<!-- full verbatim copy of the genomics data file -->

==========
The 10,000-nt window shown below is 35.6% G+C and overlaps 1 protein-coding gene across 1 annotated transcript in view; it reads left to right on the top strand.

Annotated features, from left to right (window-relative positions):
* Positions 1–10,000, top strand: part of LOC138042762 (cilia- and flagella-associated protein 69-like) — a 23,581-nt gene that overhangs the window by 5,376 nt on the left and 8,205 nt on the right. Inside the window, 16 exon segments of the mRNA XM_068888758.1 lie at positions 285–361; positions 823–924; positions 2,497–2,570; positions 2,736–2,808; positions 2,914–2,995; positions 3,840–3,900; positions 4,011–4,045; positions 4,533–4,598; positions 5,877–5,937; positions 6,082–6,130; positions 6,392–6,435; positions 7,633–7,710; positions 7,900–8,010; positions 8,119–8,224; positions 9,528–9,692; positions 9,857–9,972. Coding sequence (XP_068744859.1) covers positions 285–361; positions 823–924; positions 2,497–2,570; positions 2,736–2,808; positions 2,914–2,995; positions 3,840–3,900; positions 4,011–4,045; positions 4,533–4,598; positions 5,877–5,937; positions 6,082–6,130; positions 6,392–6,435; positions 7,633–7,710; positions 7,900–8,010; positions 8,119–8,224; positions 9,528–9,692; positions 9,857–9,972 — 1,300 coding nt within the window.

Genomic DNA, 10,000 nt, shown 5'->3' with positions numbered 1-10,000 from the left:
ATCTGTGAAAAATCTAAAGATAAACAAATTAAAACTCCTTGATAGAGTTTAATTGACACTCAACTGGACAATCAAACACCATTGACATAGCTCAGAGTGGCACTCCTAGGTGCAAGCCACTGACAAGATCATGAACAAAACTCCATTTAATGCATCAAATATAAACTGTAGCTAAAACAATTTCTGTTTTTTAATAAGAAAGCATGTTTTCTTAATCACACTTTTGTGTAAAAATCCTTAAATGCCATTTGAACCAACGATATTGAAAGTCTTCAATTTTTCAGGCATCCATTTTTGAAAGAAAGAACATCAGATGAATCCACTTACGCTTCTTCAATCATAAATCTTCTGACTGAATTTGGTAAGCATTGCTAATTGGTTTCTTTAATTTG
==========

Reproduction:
The 10,000-nt window shown below is 35.6% G+C and overlaps 1 protein-coding gene across 1 annotated transcript in view; it reads left to right on the top strand.

Annotated features, from left to right (window-relative positions):
* Positions 1–10,000, top strand: part of LOC138042762 (cilia- and flagella-associated protein 69-like) — a 23,581-nt gene that overhangs the window by 5,376 nt on the left and 8,205 nt on the right. Inside the window, 16 exon segments of the mRNA XM_068888758.1 lie at positions 285–361; positions 823–924; positions 2,497–2,570; positions 2,736–2,808; positions 2,914–2,995; positions 3,840–3,900; positions 4,011–4,045; positions 4,533–4,598; positions 5,877–5,937; positions 6,082–6,130; positions 6,392–6,435; positions 7,633–7,710; positions 7,900–8,010; positions 8,119–8,224; positions 9,528–9,692; positions 9,857–9,972. Coding sequence (XP_068744859.1) covers positions 285–361; positions 823–924; positions 2,497–2,570; positions 2,736–2,808; positions 2,914–2,995; positions 3,840–3,900; positions 4,011–4,045; positions 4,533–4,598; positions 5,877–5,937; positions 6,082–6,130; positions 6,392–6,435; positions 7,633–7,710; positions 7,900–8,010; positions 8,119–8,224; positions 9,528–9,692; positions 9,857–9,972 — 1,300 coding nt within the window.

Genomic DNA, 10,000 nt, shown 5'->3' with positions numbered 1-10,000 from the left:
ATCTGTGAAAAATCTAAAGATAAACAAATTAAAACTCCTTGATAGAGTTTAATTGACACTCAACTGGACAATCAAACACCATTGACATAGCTCAGAGTGGCACTCCTAGGTGCAAGCCACTGACAAGATCATGAACAAAACTCCATTTAATGCATCAAATATAAACTGTAGCTAAAACAATTTCTGTTTTTTAATAAGAAAGCATGTTTTCTTAATCACACTTTTGTGTAAAAATCCTTAAATGCCATTTGAACCAACGATATTGAAAGTCTTCAATTTTTCAGGCATCCATTTTTGAAAGAAAGAACATCAGATGAATCCACTTACGCTTCTTCAATCATAAATCTTCTGACTGAATTTGGTAAGCATTGCTAATTGGTTTCTTTAATTTG